Plants, Gnomes and Parking Spots – MEI’s wonderful parking structure

Block 11 Parking Structure by MEI Architecture

Block 11 Parking Structure by MEI Architecture

Block 11 Parking Structure by MEI Architecture

It might sound strange to say that parking garages can be wonderful things, but this parking garage certainly seems wonderful. Designed by MEI, this particular parking structure lives in Almere, a city in the Netherlands with an embarrassingly long list of remarkable structures. What’s wonderful about a parking garage? For starters, garages reduce the footprint that parking stomps into cities. Land that would otherwise become a desert of asphalt and empty cars can become something better, even if it’s just a patch of grass. Folks in warmer climates will appreciate the shade that garages provide, and folks in colder climates can appreciate shelter from the snow.

But parking garages are ugly. Many parking garages wear a sad kind of camouflage: some to disguise their sloping floors and others to obscure their function. This garage in Almere is the first I’ve ever seen with a pattern of garden gnomes on the exterior.  I guess the gnomes are there to look after the plants that protrude from the facade. Besides being one of the funnier parking garages, the skin has a diaphanous quality that almost makes the entire thing elegant. So I hope you can agree that even if this structure isn’t exactly elegant, it is at least wonderful.

Found through Contemporist

Alex Dent

February 27, 2012 / By

Take a listen to my favorite Yo La Tengo song, ‘Blue Line Swinger’

Yo La Tengo

I bought my first Yo La Tengo album some time in the late 90s, it’s hard to say when. It was their 1995 album Electro-O-Pura, which along with Modest Mouse’s This Is A Long Drive For Someone With No One To Think About, shifted my musical interests forever. Electr-O-Pura is extremely different from their other albums in my mind, mainly because it’s got a darker, more experimental sound to it. I’ve seen people comparing the album to the efforts of Sonic Youth, which isn’t too far off. But it’s the album’s ending that’s really the crown jewel of all the tracks, called Blue Line Swinger.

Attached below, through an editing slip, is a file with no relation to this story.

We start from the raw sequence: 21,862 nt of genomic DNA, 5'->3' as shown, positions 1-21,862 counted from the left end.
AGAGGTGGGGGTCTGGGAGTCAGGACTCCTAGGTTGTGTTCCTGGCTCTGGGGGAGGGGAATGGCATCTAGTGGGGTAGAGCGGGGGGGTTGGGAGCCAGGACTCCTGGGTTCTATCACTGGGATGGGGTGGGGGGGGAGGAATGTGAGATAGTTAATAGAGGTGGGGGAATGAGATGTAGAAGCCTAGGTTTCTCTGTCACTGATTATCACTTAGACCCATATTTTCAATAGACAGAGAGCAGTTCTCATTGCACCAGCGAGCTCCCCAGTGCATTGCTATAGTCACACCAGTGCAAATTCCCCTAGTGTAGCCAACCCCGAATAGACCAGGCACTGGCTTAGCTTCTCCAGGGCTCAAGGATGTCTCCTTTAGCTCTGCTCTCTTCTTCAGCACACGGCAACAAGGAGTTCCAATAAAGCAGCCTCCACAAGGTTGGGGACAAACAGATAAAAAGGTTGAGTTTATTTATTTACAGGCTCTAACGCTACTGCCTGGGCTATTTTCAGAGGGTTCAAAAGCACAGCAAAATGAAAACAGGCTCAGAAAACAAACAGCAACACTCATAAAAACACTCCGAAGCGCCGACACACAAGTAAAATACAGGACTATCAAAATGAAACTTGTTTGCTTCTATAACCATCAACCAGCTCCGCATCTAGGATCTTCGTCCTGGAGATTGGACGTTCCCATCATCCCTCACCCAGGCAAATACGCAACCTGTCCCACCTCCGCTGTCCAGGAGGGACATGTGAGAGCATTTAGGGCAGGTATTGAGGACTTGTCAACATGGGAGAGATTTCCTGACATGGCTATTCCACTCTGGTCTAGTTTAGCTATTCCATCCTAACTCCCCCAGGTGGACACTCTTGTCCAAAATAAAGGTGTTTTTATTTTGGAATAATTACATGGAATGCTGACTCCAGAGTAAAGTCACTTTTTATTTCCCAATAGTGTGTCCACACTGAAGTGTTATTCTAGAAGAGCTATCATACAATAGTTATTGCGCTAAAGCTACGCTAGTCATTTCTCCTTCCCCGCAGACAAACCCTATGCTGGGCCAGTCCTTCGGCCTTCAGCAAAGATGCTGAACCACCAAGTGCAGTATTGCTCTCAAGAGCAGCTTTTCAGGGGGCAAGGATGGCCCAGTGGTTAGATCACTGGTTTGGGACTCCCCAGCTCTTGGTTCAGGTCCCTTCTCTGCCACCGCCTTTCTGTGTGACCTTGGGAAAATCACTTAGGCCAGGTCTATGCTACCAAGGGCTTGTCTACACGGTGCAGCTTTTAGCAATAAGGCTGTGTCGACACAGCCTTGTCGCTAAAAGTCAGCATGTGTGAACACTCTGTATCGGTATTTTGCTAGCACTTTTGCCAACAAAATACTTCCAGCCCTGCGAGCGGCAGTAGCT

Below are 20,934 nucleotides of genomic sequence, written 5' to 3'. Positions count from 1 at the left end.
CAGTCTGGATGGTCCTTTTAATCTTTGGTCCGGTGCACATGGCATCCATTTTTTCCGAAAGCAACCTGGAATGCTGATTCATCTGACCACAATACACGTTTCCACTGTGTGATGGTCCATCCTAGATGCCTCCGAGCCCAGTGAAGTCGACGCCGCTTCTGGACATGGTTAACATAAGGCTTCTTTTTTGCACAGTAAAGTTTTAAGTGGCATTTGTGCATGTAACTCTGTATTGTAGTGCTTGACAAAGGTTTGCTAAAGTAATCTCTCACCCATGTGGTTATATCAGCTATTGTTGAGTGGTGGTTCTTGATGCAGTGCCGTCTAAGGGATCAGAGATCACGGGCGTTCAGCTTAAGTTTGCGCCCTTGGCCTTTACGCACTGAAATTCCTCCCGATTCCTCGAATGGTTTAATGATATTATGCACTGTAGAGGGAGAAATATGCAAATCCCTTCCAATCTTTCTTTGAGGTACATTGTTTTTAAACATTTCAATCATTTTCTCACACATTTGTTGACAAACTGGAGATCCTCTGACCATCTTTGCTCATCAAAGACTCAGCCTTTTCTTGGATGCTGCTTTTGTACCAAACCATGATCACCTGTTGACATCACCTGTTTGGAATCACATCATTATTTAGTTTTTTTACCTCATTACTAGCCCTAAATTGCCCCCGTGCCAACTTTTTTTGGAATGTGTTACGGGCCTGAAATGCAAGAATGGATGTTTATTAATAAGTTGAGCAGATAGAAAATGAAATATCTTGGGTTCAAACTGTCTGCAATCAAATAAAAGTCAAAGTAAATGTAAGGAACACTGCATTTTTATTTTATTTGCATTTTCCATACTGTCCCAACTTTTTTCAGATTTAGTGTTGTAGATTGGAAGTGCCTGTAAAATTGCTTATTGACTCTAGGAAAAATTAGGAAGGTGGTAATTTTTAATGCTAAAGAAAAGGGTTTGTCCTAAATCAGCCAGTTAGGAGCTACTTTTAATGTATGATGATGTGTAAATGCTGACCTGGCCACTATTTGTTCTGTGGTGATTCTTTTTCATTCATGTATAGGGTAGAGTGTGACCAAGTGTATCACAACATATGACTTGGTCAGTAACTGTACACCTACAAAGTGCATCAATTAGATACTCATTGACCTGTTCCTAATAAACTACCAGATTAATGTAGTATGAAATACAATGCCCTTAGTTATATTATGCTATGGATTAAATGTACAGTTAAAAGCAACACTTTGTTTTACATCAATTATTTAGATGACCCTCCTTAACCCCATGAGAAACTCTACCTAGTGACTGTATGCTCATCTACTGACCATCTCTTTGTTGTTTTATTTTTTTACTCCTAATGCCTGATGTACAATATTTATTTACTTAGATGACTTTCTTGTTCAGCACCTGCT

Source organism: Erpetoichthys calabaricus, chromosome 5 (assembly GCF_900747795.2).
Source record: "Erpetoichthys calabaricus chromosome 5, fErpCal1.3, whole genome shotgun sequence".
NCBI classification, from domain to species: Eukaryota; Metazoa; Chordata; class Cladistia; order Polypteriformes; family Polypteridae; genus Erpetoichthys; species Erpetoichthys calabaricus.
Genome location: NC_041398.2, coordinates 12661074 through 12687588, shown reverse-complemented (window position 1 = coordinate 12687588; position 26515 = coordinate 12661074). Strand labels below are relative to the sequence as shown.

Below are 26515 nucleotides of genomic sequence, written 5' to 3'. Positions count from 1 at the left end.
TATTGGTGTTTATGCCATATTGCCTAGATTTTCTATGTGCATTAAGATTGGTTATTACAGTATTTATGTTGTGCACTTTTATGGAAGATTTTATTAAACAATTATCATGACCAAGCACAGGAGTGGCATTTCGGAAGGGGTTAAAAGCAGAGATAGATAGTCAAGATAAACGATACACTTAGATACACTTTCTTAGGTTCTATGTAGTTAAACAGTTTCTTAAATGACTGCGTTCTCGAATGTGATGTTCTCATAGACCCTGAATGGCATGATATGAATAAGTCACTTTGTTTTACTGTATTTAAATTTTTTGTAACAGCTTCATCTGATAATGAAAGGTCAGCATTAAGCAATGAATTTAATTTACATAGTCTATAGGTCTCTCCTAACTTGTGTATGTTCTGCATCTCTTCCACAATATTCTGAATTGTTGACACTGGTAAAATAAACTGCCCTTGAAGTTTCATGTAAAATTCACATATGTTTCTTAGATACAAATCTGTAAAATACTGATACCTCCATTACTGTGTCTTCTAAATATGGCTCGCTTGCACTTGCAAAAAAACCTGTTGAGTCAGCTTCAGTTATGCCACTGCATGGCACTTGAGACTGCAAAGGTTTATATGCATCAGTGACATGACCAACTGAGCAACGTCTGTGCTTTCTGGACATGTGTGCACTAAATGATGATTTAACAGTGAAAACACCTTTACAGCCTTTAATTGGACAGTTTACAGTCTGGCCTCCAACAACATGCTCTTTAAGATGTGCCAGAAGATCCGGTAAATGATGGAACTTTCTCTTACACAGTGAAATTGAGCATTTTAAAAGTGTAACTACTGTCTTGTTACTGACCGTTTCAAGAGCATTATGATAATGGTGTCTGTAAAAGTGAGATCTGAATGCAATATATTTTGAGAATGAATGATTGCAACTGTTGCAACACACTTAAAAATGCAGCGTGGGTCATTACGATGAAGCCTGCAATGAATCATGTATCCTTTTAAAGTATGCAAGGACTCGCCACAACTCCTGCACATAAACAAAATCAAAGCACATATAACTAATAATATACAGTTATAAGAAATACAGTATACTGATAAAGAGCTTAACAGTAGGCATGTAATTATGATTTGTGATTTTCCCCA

The song is a slow burn which ends in a huge raucous of drums and guitars. When I say it’s a slow burn, I mean reallllllly slow. The drums repeat themselves endlessly, slowly gathering more and more complexity as they go on. The guitar begins to expand, taking on new chords at the same pace as the drums. Finally around 3:40 something that sounds like a song finally emerges, almost like it’s being birthed from the sound. It’s a complex and driving song, the drums powering the track… and then at 4:25 Georgia’s stunning vocals break through it all, like a siren over the sound of the crashing waves.

I swear to you I get teary eyed when I hear this song. There’s something about this track that hits me in just the right spot. In my mind it has all the right elements, like the right ingredients for a perfect meal. It’s both straightforward, like in Georgia’s drums and vocals, but then you’ve got the ripping chaos of a guitar and the subtle bass line marrying it all together.

I don’t often wax poetic about songs, but I can undoubtedly say this is one of my very favorite songs. I would bring this song on a desert island with me, and I think it’d be a pretty fantastic song to die to in a film. I hope you take the time to listen to the song and appreciate it as I do.